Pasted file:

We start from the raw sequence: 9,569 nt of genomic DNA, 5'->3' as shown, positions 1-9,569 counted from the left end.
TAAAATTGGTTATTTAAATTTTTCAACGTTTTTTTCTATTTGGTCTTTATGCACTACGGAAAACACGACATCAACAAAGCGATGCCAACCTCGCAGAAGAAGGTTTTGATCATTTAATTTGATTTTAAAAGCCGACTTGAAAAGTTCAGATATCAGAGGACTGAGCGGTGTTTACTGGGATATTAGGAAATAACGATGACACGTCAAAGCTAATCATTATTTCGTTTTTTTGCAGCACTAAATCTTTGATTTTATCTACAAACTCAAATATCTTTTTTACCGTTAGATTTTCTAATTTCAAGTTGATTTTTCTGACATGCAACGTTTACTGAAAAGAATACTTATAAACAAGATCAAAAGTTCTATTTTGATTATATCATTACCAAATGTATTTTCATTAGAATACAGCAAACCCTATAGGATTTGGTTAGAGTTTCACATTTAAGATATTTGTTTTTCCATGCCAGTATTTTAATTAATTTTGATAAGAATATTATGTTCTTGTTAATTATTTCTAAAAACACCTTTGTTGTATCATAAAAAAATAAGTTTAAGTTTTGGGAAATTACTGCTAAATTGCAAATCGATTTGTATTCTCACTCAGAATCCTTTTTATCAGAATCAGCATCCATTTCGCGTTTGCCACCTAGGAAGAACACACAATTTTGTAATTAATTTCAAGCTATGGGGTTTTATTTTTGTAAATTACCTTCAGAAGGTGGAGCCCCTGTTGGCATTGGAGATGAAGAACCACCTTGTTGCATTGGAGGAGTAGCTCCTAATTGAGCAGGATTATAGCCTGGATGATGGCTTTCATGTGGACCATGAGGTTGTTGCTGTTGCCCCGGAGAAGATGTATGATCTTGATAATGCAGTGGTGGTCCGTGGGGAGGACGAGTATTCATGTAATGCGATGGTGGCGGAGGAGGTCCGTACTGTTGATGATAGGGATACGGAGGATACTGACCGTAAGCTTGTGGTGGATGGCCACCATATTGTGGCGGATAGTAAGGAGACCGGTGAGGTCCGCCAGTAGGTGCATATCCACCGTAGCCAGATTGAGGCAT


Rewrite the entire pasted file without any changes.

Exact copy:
We start from the raw sequence: 9,569 nt of genomic DNA, 5'->3' as shown, positions 1-9,569 counted from the left end.
TAAAATTGGTTATTTAAATTTTTCAACGTTTTTTTCTATTTGGTCTTTATGCACTACGGAAAACACGACATCAACAAAGCGATGCCAACCTCGCAGAAGAAGGTTTTGATCATTTAATTTGATTTTAAAAGCCGACTTGAAAAGTTCAGATATCAGAGGACTGAGCGGTGTTTACTGGGATATTAGGAAATAACGATGACACGTCAAAGCTAATCATTATTTCGTTTTTTTGCAGCACTAAATCTTTGATTTTATCTACAAACTCAAATATCTTTTTTACCGTTAGATTTTCTAATTTCAAGTTGATTTTTCTGACATGCAACGTTTACTGAAAAGAATACTTATAAACAAGATCAAAAGTTCTATTTTGATTATATCATTACCAAATGTATTTTCATTAGAATACAGCAAACCCTATAGGATTTGGTTAGAGTTTCACATTTAAGATATTTGTTTTTCCATGCCAGTATTTTAATTAATTTTGATAAGAATATTATGTTCTTGTTAATTATTTCTAAAAACACCTTTGTTGTATCATAAAAAAATAAGTTTAAGTTTTGGGAAATTACTGCTAAATTGCAAATCGATTTGTATTCTCACTCAGAATCCTTTTTATCAGAATCAGCATCCATTTCGCGTTTGCCACCTAGGAAGAACACACAATTTTGTAATTAATTTCAAGCTATGGGGTTTTATTTTTGTAAATTACCTTCAGAAGGTGGAGCCCCTGTTGGCATTGGAGATGAAGAACCACCTTGTTGCATTGGAGGAGTAGCTCCTAATTGAGCAGGATTATAGCCTGGATGATGGCTTTCATGTGGACCATGAGGTTGTTGCTGTTGCCCCGGAGAAGATGTATGATCTTGATAATGCAGTGGTGGTCCGTGGGGAGGACGAGTATTCATGTAATGCGATGGTGGCGGAGGAGGTCCGTACTGTTGATGATAGGGATACGGAGGATACTGACCGTAAGCTTGTGGTGGATGGCCACCATATTGTGGCGGATAGTAAGGAGACCGGTGAGGTCCGCCAGTAGGTGCATATCCACCGTAGCCAGATTGAGGCAT